John Patrick Crichton-Stuart, 3rd Marquess of Bute

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John Patrick Crichton-Stuart (Chrichton-Stuart), 3rd Marquess of Bute

Birthdate:
Birthplace: Isle of Bute, Argyll and Bute, United Kingdom
Death: Died
Immediate Family:

Son of John Crichton-Stuart, 2nd Marquess of the County of Bute and Sophia Frederica Christina Lady Rawdon-Hastings
Husband of Gwendolen Fitzlan Stuart and Hon. Gwendolen Mary Anne Fitzalan-Howard
Father of John Chrichton Stuart; John Crichton-Stuart, 4th Marquess of the County of Bute; Lord Ninian Crichton-Stuart; Lady Margaret Crichton-Stuart and Lord Colum Edmund Crichton-Stuart

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About John Patrick Crichton-Stuart, 3rd Marquess of Bute

http://en.wikipedia.org/wiki/John_Crichton-Stuart,_3rd_Marquess_of_Bute

John Patrick Crichton-Stuart, 3rd Marquess of Bute KT (12 September 1847 – 9 October 1900) was a landed aristocrat, industrial magnate, antiquarian, scholar, philanthropist and architectural patron.

The 3rd Marquess was born at the family seat of Mount Stuart, on the Isle of Bute in Scotland, to John Crichton-Stuart, 2nd Marquess of Bute and Sophia Rawdon-Hastings (daughter of Francis Rawdon-Hastings, 1st Marquess of Hastings). The Crichton-Stuarts were illegitimate offspring of the Scottish royal House of Stuart, ennobled in the 17th century. The foundations of the family's fortunes were laid by John Stuart, 3rd Earl of Bute, Prime Minister to George III, who married an heiress, Mary Wortley-Montagu, and attained great political prominence, although this was not accompanied by great political success. His son, John Stuart, 1st Marquess of Bute, out-stripped his father by marrying two heiresses, Charlotte Hickman, daughter of the 2nd Viscount Windsor, and Frances Coutts, of the Coutts banking dynasty.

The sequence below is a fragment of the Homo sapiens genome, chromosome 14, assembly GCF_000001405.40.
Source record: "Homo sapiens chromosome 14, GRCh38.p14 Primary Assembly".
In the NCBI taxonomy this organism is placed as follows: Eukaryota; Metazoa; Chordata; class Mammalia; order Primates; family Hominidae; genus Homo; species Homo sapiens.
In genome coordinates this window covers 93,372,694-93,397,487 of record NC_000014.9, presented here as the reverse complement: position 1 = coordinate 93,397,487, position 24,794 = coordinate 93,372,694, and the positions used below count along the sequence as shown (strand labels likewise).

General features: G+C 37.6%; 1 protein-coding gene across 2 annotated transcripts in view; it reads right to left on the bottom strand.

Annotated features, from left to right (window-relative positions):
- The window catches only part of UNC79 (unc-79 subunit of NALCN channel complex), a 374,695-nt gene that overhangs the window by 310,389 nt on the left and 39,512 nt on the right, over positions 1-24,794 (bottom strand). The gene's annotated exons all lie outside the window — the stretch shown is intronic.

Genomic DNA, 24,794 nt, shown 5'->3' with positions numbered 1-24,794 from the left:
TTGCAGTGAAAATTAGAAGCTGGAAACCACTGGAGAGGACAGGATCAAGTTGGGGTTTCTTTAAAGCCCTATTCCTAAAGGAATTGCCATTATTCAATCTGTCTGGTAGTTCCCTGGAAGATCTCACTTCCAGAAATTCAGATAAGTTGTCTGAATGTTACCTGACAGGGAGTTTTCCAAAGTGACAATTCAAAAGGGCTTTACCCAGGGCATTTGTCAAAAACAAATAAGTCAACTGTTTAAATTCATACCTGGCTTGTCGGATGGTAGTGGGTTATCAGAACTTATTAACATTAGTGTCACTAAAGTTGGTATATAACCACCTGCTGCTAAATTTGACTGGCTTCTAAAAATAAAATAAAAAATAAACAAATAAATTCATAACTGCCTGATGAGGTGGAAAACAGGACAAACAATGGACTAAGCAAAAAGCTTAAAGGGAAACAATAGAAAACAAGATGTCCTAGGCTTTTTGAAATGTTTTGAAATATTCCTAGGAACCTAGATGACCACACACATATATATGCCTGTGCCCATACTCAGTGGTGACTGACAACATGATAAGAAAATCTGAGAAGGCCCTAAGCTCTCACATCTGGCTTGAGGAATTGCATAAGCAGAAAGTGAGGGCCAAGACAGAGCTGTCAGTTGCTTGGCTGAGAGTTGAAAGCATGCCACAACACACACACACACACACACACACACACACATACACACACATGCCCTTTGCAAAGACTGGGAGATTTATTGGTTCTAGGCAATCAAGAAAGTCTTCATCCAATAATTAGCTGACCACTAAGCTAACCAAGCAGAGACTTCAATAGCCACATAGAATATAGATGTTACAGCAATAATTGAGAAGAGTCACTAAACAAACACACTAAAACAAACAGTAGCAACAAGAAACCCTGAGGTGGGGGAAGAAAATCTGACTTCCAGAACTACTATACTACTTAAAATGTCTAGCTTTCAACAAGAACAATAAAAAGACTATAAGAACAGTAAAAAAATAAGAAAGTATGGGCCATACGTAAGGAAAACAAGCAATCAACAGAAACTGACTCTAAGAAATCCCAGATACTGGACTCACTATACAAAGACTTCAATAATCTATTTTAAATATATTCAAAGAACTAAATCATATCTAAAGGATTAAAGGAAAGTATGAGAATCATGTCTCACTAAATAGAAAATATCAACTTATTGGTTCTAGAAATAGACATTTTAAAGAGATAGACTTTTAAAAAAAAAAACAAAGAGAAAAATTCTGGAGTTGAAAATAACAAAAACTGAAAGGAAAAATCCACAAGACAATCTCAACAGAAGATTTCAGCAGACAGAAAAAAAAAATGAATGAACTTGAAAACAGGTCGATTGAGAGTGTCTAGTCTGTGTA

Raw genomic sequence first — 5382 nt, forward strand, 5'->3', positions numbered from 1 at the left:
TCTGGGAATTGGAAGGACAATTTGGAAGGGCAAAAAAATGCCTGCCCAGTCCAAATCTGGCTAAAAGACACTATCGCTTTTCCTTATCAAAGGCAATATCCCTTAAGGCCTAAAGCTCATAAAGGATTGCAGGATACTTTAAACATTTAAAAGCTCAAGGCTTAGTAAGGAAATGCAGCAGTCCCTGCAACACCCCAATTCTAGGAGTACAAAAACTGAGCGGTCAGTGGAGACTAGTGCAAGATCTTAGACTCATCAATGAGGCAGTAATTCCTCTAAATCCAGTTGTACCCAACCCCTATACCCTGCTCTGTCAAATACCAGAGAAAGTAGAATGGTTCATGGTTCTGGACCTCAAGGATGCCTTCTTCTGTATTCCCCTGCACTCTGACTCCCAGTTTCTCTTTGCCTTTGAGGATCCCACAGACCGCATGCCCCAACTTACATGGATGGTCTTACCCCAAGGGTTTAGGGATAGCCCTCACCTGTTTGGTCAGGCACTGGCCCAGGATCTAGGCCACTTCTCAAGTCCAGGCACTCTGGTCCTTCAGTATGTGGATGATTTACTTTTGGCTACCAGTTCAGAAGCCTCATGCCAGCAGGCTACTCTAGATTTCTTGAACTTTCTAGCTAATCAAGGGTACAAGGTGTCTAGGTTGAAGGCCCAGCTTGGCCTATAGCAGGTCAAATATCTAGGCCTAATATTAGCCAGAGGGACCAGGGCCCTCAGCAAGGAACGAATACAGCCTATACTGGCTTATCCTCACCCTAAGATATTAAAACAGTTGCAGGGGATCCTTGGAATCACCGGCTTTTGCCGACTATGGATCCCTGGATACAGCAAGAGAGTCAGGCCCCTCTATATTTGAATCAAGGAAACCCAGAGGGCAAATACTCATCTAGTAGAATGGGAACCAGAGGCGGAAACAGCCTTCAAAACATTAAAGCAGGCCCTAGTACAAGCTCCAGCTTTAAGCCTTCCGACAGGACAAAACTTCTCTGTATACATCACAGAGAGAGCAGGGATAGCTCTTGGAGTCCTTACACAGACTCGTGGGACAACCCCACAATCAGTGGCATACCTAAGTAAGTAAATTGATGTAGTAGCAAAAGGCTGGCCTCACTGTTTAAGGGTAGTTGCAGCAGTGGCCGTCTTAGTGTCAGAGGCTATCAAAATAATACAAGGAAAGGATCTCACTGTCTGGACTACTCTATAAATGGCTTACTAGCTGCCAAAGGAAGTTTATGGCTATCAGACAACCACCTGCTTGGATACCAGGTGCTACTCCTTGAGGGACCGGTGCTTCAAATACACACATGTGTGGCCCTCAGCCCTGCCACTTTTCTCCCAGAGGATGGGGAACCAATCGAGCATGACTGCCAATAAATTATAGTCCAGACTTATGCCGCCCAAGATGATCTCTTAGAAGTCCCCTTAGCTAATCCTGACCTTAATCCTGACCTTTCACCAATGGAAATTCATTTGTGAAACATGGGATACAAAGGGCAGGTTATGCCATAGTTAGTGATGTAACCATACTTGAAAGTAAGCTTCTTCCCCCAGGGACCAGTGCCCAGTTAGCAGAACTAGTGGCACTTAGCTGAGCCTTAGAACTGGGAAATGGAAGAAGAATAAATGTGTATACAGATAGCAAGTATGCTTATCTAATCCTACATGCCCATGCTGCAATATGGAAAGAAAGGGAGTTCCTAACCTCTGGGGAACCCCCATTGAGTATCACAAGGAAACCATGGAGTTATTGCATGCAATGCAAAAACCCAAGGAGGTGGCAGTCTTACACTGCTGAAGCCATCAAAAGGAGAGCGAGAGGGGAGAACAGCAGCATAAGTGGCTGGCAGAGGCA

By his first marriage, the Marquess fathered John Crichton-Stuart, 2nd Marquess of Bute, the founder of modern Cardiff and father of the 3rd Marquess. The 2nd Marquess was a far-sighted early industrialist and began, at great financial risk, the development of Cardiff as a port to export the mineral wealth of the South Wales Valleys. Accumulating great debts and mortgages on his, admittedly, vast estates, the Marquess rightly foresaw the potential of Cardiff, telling his concerned solicitor in 1844, "I am willing to think well of my income in the distance." The following fifty years saw his faith triumphantly vindicated but the ensuing riches were to be enjoyed, and spent, by his son, rather than himself.